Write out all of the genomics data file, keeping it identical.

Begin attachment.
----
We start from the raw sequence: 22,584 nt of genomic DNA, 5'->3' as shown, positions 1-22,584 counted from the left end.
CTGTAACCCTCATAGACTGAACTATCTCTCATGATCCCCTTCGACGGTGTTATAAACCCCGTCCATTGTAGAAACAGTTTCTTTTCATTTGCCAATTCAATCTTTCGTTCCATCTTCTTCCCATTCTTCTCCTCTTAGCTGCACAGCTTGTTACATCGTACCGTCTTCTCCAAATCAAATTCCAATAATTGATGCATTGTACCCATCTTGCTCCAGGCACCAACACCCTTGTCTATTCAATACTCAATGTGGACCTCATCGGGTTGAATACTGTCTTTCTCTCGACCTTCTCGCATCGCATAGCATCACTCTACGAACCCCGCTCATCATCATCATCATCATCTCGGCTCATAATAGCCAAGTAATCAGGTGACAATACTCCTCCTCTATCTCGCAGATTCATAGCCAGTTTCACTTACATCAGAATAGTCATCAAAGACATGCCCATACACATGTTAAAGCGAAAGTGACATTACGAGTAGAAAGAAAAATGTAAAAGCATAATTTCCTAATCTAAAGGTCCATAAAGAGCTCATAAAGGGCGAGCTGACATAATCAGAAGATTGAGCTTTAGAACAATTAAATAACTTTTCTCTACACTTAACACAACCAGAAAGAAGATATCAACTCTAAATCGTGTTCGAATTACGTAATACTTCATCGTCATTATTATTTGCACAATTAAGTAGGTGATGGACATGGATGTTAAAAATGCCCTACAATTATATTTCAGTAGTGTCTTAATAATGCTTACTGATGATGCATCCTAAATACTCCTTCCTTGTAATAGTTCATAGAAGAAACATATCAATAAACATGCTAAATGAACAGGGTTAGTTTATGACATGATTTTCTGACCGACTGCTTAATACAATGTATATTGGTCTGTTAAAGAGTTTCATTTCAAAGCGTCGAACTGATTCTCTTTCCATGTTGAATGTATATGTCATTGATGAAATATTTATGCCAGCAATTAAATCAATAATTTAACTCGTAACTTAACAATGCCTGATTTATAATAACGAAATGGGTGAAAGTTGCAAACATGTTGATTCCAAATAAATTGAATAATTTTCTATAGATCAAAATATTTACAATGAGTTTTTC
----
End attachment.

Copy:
We start from the raw sequence: 22,584 nt of genomic DNA, 5'->3' as shown, positions 1-22,584 counted from the left end.
CTGTAACCCTCATAGACTGAACTATCTCTCATGATCCCCTTCGACGGTGTTATAAACCCCGTCCATTGTAGAAACAGTTTCTTTTCATTTGCCAATTCAATCTTTCGTTCCATCTTCTTCCCATTCTTCTCCTCTTAGCTGCACAGCTTGTTACATCGTACCGTCTTCTCCAAATCAAATTCCAATAATTGATGCATTGTACCCATCTTGCTCCAGGCACCAACACCCTTGTCTATTCAATACTCAATGTGGACCTCATCGGGTTGAATACTGTCTTTCTCTCGACCTTCTCGCATCGCATAGCATCACTCTACGAACCCCGCTCATCATCATCATCATCATCTCGGCTCATAATAGCCAAGTAATCAGGTGACAATACTCCTCCTCTATCTCGCAGATTCATAGCCAGTTTCACTTACATCAGAATAGTCATCAAAGACATGCCCATACACATGTTAAAGCGAAAGTGACATTACGAGTAGAAAGAAAAATGTAAAAGCATAATTTCCTAATCTAAAGGTCCATAAAGAGCTCATAAAGGGCGAGCTGACATAATCAGAAGATTGAGCTTTAGAACAATTAAATAACTTTTCTCTACACTTAACACAACCAGAAAGAAGATATCAACTCTAAATCGTGTTCGAATTACGTAATACTTCATCGTCATTATTATTTGCACAATTAAGTAGGTGATGGACATGGATGTTAAAAATGCCCTACAATTATATTTCAGTAGTGTCTTAATAATGCTTACTGATGATGCATCCTAAATACTCCTTCCTTGTAATAGTTCATAGAAGAAACATATCAATAAACATGCTAAATGAACAGGGTTAGTTTATGACATGATTTTCTGACCGACTGCTTAATACAATGTATATTGGTCTGTTAAAGAGTTTCATTTCAAAGCGTCGAACTGATTCTCTTTCCATGTTGAATGTATATGTCATTGATGAAATATTTATGCCAGCAATTAAATCAATAATTTAACTCGTAACTTAACAATGCCTGATTTATAATAACGAAATGGGTGAAAGTTGCAAACATGTTGATTCCAAATAAATTGAATAATTTTCTATAGATCAAAATATTTACAATGAGTTTTTC